Norway’s Approach to Migration and Asylum as a Non-EU State: Out, But Still In

Espen D. H. Olsen has published a chapter on Norway’s approach to migration and asylum in the book The EU Migration System of Governance, which collects final findings from GLOBUS researchers.

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About the book 

This book explores the norms, practices, and main actors in the EU Migration System of Governance (EUMSG). Bringing a fresh perspective to the analysis of asylum and migration in Europe, the volume unpacks the European Union’s approach to migration and points to the principles and actions of EU member states. Moreover, it explores the EUMSG’s performance through the lenses of three alternative yet coexistent understandings of justice (non-domination, impartiality, and mutual recognition), thereby overcoming a unilateral ethical viewpoint and moving away from the ‘open-closed borders’ debate.

Norway’s Approach to Migration and Asylum as a Non-EU State: Out, But Still In 

As any territorial state, Norway is part of a system of states, with effects on the logic of membership and gatekeeping on access to the territory and to residence. This system has, however, become more ‘porous’ with supranational actors such as the EU, international legal obligations and increased interconnectedness in cultural and economic terms transforming the nation state.

The Norwegian migration system has become increasingly complex in terms of ‘insiders’ and ‘outsiders’ as a result of the Europeanization process from the 1990s onwards. Despite an immigration ban from 1975, there is considerable economic migration to Norway due to the principle of free movement and non-discrimination in EU and EEA law. Parallel to this thrust of Europeanization through individual rights, Norway has also become increasingly integrated into the European asylum system through implementation of both the Schengen Agreement and the Dublin Regulation. In addition, decision-making bodies and governmental agencies take heed of European best practices in the execution of Norwegian (and European) asylum rules. This was especially visible in the technocracy of providing information on safe country decisions for the return of migrants. This chapter analysis argues for a certain form of ‘agencification’ in this sense, where ethical issues of migration are funnelled out in a turn towards a more bureaucratic form of asylum processing. Such rule-oriented migration practices are not unjust at the outset, but this opens up a discussion of whether individual cases become submerged under ‘groups’ or ‘collectives’ in, for instance, return policies, as these become based on country reports. In this sense, Norwegian migration practice straddles the analytical divide between different conceptions of justice. The territorial logic of migration control necessarily points towards justice as non-domination. Still, in terms of economic migration there is a movement in the direction towards justice as impartiality in the equal treatment and non-discrimination principles for EU and EEA citizens. On the other hand, parts of asylum policy clearly stand in the way of realizing the more demanding notion of reciprocity in the conception of justice as impartiality or mutual recognition.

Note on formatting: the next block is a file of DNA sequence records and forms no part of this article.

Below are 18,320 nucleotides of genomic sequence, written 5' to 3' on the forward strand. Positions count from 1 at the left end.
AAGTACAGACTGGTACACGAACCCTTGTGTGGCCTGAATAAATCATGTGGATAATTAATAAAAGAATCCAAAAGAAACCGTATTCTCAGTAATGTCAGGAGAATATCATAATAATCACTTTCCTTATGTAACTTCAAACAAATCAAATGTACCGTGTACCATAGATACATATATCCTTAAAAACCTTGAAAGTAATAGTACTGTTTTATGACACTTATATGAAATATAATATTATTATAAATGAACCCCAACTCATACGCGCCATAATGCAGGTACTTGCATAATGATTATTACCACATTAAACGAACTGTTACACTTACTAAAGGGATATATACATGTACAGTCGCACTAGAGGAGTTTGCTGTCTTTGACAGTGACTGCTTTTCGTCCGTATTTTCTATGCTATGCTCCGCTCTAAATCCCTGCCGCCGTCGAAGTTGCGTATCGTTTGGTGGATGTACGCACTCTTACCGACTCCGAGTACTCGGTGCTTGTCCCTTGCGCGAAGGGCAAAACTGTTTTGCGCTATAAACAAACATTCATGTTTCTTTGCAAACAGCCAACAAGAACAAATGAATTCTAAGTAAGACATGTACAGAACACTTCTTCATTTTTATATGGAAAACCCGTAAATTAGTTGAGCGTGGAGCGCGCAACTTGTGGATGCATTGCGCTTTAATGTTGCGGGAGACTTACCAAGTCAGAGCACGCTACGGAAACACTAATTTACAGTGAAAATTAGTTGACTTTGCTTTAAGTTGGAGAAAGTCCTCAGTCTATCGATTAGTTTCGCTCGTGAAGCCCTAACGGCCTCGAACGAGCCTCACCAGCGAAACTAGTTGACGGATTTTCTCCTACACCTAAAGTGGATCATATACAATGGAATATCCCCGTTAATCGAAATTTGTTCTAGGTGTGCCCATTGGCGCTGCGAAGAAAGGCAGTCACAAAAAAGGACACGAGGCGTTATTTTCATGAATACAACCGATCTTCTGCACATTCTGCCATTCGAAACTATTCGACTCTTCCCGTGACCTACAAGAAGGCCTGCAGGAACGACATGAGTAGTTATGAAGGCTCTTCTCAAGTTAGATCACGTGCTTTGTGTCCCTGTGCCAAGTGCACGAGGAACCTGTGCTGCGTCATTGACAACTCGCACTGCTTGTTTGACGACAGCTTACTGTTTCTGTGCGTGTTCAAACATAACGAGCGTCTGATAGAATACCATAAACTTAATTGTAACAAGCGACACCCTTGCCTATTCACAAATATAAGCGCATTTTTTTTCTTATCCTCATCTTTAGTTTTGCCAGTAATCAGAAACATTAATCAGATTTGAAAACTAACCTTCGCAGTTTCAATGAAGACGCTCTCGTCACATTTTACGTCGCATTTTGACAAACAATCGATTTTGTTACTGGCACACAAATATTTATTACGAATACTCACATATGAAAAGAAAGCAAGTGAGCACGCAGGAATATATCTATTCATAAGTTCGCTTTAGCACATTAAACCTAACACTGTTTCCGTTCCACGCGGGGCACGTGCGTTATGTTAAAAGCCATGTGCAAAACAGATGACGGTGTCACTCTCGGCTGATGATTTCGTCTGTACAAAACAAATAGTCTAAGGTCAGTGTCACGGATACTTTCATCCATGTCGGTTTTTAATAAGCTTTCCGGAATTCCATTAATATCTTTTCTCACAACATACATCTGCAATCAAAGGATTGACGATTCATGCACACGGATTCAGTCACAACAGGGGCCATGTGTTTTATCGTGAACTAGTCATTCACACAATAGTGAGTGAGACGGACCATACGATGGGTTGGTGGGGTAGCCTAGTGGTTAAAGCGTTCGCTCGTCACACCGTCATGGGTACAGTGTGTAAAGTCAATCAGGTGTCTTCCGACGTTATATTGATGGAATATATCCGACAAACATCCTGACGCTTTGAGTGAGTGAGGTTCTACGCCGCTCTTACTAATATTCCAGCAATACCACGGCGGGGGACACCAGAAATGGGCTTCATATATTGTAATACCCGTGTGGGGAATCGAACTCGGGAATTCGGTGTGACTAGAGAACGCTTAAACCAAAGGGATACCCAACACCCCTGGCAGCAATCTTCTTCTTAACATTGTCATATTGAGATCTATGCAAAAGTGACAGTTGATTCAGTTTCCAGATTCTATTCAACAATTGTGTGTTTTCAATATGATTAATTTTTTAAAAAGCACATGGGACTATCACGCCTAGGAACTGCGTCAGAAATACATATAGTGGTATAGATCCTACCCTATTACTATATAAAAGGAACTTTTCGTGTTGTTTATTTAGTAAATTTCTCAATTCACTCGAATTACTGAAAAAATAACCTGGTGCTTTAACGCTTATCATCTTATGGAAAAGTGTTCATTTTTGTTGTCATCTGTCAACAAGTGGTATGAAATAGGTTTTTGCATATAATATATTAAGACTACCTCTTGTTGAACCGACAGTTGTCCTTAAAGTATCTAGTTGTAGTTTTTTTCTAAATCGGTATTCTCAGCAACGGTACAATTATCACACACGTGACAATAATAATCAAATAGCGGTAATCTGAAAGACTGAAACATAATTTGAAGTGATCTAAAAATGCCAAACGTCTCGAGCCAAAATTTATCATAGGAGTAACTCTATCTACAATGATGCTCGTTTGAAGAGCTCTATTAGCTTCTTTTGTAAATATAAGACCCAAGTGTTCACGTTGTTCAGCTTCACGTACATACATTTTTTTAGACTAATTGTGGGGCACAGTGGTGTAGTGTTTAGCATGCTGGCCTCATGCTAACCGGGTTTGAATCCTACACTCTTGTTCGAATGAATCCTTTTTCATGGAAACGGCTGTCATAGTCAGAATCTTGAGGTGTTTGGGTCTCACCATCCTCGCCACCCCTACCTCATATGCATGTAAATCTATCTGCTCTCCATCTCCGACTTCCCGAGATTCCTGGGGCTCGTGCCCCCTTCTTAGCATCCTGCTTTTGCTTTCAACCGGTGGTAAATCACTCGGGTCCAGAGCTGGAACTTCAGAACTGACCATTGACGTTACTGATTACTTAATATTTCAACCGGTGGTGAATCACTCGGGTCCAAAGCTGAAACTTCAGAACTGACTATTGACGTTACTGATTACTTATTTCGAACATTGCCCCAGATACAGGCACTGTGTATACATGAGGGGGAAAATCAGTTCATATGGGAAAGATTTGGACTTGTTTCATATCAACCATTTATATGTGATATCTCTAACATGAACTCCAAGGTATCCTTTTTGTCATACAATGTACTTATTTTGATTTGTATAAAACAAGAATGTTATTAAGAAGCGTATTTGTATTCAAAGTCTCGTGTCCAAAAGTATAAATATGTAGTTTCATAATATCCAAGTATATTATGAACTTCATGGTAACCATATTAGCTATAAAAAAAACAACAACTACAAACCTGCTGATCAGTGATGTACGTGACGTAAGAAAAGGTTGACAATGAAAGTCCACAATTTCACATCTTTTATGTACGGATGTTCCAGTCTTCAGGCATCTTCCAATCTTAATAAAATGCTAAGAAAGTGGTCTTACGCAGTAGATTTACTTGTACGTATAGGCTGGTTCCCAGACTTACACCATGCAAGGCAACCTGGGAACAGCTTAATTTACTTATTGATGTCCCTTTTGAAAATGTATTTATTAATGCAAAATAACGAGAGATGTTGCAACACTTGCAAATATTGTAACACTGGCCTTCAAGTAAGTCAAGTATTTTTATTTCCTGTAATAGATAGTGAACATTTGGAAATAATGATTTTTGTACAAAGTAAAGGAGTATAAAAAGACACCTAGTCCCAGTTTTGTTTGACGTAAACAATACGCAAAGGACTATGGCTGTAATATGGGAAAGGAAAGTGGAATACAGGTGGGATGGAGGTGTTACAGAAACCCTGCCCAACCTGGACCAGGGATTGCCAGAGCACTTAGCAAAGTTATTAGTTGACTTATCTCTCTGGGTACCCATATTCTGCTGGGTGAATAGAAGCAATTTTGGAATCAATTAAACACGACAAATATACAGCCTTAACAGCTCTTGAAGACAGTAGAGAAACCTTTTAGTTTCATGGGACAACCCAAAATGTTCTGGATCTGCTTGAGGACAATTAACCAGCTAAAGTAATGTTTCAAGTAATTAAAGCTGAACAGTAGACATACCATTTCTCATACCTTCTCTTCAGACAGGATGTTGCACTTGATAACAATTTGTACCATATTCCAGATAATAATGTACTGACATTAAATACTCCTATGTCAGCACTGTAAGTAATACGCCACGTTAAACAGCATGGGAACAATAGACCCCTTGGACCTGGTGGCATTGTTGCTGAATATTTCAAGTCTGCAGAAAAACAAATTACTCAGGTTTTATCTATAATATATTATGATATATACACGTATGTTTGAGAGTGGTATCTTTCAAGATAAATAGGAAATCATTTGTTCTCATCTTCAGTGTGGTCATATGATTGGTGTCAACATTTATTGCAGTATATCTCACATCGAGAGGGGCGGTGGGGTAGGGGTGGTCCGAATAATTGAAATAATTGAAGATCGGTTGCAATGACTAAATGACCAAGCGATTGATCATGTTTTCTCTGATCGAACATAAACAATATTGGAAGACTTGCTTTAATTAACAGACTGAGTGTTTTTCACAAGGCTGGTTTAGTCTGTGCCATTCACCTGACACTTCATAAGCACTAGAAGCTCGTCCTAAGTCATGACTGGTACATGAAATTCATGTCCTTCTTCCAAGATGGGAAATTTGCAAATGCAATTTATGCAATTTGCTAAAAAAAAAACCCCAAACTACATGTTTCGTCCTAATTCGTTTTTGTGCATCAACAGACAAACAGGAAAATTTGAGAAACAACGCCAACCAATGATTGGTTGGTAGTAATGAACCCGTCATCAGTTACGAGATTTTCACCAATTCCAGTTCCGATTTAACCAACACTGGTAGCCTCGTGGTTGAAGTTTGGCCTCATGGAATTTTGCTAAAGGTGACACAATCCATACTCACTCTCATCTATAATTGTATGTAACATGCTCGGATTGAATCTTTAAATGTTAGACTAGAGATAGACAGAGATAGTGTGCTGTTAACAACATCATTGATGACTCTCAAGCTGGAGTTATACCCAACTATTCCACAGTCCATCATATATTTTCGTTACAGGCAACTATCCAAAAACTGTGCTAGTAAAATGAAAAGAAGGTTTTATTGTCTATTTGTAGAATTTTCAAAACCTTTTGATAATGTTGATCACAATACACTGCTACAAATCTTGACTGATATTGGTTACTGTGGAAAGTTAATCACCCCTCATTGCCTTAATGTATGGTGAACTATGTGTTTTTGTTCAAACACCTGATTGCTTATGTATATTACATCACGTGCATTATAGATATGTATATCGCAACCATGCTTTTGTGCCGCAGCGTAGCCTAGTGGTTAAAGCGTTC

Full info

Espen D. H. Olsen
Norway’s Approach to Migration and Asylum as a Non-EU State: Out, But Still In

In: The EU Migration System of Governance. Justice on the Move
Ceccorulli, Michela; Fassi, Enrico; Lucarelli, Sonia (eds)

Palgrave Macmillan (2021) 
ISBN: 978-3-030-53996-2 (hardcover) / 978-3-030-53997-9 (eBook)
DOI: 10.1007/978-3-030-53997-9

Published Nov. 2, 2020 11:40 AM - Last modified Nov. 2, 2020 11:47 AM